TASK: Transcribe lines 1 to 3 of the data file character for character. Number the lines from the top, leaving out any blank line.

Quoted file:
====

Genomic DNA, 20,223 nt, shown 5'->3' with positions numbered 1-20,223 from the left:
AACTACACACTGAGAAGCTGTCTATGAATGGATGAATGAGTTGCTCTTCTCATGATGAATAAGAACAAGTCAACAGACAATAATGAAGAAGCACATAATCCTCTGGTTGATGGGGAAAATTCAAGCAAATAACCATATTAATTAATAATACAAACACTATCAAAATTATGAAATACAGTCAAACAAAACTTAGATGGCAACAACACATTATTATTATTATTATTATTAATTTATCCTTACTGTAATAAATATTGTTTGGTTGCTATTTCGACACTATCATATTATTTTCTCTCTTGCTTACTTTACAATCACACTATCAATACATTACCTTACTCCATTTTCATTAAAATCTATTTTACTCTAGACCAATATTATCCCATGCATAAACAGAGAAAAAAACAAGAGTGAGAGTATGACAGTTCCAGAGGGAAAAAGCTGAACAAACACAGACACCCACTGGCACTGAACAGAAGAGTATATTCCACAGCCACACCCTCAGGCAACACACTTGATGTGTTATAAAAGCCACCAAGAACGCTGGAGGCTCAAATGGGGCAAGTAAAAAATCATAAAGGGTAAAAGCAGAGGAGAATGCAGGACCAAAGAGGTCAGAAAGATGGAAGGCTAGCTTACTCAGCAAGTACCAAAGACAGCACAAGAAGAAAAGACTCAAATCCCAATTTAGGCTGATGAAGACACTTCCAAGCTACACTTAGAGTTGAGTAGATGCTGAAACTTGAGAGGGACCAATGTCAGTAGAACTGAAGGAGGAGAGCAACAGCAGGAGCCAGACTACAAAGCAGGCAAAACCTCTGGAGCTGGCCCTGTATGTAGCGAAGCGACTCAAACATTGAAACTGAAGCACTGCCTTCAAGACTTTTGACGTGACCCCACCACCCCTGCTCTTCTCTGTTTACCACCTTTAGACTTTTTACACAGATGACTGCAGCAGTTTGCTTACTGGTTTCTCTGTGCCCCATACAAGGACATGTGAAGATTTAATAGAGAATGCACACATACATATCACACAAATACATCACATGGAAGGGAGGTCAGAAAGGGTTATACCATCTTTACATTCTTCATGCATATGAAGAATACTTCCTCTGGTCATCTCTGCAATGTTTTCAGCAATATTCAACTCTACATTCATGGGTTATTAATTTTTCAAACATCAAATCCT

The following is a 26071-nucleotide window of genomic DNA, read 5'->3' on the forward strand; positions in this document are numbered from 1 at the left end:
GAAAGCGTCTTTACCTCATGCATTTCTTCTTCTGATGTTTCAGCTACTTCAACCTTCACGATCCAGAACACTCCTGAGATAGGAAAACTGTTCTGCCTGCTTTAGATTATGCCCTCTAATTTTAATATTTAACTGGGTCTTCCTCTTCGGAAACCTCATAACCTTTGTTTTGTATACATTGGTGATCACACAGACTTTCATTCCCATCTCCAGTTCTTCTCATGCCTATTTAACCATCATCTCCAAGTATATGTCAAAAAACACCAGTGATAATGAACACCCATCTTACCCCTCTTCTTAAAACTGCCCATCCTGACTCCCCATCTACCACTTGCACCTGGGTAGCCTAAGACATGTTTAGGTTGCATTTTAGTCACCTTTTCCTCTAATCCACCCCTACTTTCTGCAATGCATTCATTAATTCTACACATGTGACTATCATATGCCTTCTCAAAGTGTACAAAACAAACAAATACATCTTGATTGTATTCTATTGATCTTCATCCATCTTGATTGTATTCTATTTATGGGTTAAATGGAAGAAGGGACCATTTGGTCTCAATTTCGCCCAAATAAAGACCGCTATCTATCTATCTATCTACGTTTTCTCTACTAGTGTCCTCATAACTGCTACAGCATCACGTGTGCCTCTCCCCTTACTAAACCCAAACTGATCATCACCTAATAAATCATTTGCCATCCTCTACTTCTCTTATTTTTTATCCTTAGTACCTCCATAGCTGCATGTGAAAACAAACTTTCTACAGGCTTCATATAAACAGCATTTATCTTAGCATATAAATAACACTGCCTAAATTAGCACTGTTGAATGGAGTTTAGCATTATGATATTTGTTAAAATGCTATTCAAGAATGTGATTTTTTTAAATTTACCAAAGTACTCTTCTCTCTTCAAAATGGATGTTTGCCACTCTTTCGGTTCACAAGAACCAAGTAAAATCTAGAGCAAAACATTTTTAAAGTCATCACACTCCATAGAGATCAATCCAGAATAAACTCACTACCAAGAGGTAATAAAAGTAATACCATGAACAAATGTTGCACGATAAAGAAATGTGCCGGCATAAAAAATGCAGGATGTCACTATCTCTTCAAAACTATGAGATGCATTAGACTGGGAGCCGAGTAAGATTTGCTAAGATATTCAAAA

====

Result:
Genomic DNA, 20,223 nt, shown 5'->3' with positions numbered 1-20,223 from the left:
AACTACACACTGAGAAGCTGTCTATGAATGGATGAATGAGTTGCTCTTCTCATGATGAATAAGAACAAGTCAACAGACAATAATGAAGAAGCACATAATCCTCTGGTTGATGGGGAAAATTCAAGCAAATAACCATATTAATTAATAATACAAACACTATCAAAATTATGAAATACAGTCAAACAAAACTTAGATGGCAACAACACATTATTATTATTATTATTATTAATTTATCCTTACTGTAATAAATATTGTTTGGTTGCTATTTCGACACTATCATATTATTTTCTCTCTTGCTTACTTTACAATCACACTATCAATACATTACCTTACTCCATTTTCATTAAAATCTATTTTACTCTAGACCAATATTATCCCATGCATAAACAGAGAAAAAAACAAGAGTGAGAGTATGACAGTTCCAGAGGGAAAAAGCTGAACAAACACAGACACCCACTGGCACTGAACAGAAGAGTATATTCCACAGCCACACCCTCAGGCAACACACTTGATGTGTTATAAAAGCCACCAAGAACGCTGGAGGCTCAAATGGGGCAAGTAAAAAATCATAAAGGGTAAAAGCAGAGGAGAATGCAGGACCAAAGAGGTCAGAAAGATGGAAGGCTAGCTTACTCAGCAAGTACCAAAGACAGCACAAGAAGAAAAGACTCAAATCCCAATTTAGGCTGATGAAGACACTTCCAAGCTACACTTAGAGTTGAGTAGATGCTGAAACTTGAGAGGGACCAATGTCAGTAGAACTGAAGGAGGAGAGCAACAGCAGGAGCCAGACTACAAAGCAGGCAAAACCTCTGGAGCTGGCCCTGTATGTAGCGAAGCGACTCAAACATTGAAACTGAAGCACTGCCTTCAAGACTTTTGACGTGACCCCACCACCCCTGCTCTTCTCTGTTTACCACCTTTAGACTTTTTACACAGATGACTGCAGCAGTTTGCTTACTGGTTTCTCTGTGCCCCATACAAGGACATGTGAAGATTTAATAGAGAATGCACACATACATATCACACAAATACATCACATGGAAGGGAGGTCAGAAAGGGTTATACCATCTTTACATTCTTCATGCATATGAAGAATACTTCCTCTGGTCATCTCTGCAATGTTTTCAGCAATATTCAACTCTACATTCATGGGTTATTAATTTTTCAAACATCAAATCCT

The following is a 26071-nucleotide window of genomic DNA, read 5'->3' on the forward strand; positions in this document are numbered from 1 at the left end: